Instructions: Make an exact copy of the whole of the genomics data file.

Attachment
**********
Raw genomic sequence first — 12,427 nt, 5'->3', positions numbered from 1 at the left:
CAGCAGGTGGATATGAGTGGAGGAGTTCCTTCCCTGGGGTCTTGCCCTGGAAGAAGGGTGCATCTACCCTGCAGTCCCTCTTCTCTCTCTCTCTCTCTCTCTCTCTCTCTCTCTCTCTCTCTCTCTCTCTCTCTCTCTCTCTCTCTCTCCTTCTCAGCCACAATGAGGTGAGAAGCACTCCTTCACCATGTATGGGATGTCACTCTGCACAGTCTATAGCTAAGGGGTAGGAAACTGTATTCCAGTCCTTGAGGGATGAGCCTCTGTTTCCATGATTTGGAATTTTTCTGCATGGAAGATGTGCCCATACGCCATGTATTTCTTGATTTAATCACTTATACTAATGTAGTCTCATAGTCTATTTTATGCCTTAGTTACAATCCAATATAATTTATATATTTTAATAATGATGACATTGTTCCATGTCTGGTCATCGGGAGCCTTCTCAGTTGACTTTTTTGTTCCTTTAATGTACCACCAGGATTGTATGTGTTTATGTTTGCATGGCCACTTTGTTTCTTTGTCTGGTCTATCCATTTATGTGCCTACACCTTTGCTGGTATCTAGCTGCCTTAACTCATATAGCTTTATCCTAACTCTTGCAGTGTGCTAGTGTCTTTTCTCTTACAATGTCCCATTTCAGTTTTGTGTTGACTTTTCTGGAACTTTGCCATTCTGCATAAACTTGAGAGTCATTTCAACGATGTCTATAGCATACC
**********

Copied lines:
Raw genomic sequence first — 12,427 nt, 5'->3', positions numbered from 1 at the left:
CAGCAGGTGGATATGAGTGGAGGAGTTCCTTCCCTGGGGTCTTGCCCTGGAAGAAGGGTGCATCTACCCTGCAGTCCCTCTTCTCTCTCTCTCTCTCTCTCTCTCTCTCTCTCTCTCTCTCTCTCTCTCTCTCTCTCTCTCTCTCTCTCCTTCTCAGCCACAATGAGGTGAGAAGCACTCCTTCACCATGTATGGGATGTCACTCTGCACAGTCTATAGCTAAGGGGTAGGAAACTGTATTCCAGTCCTTGAGGGATGAGCCTCTGTTTCCATGATTTGGAATTTTTCTGCATGGAAGATGTGCCCATACGCCATGTATTTCTTGATTTAATCACTTATACTAATGTAGTCTCATAGTCTATTTTATGCCTTAGTTACAATCCAATATAATTTATATATTTTAATAATGATGACATTGTTCCATGTCTGGTCATCGGGAGCCTTCTCAGTTGACTTTTTTGTTCCTTTAATGTACCACCAGGATTGTATGTGTTTATGTTTGCATGGCCACTTTGTTTCTTTGTCTGGTCTATCCATTTATGTGCCTACACCTTTGCTGGTATCTAGCTGCCTTAACTCATATAGCTTTATCCTAACTCTTGCAGTGTGCTAGTGTCTTTTCTCTTACAATGTCCCATTTCAGTTTTGTGTTGACTTTTCTGGAACTTTGCCATTCTGCATAAACTTGAGAGTCATTTCAACGATGTCTATAGCATACC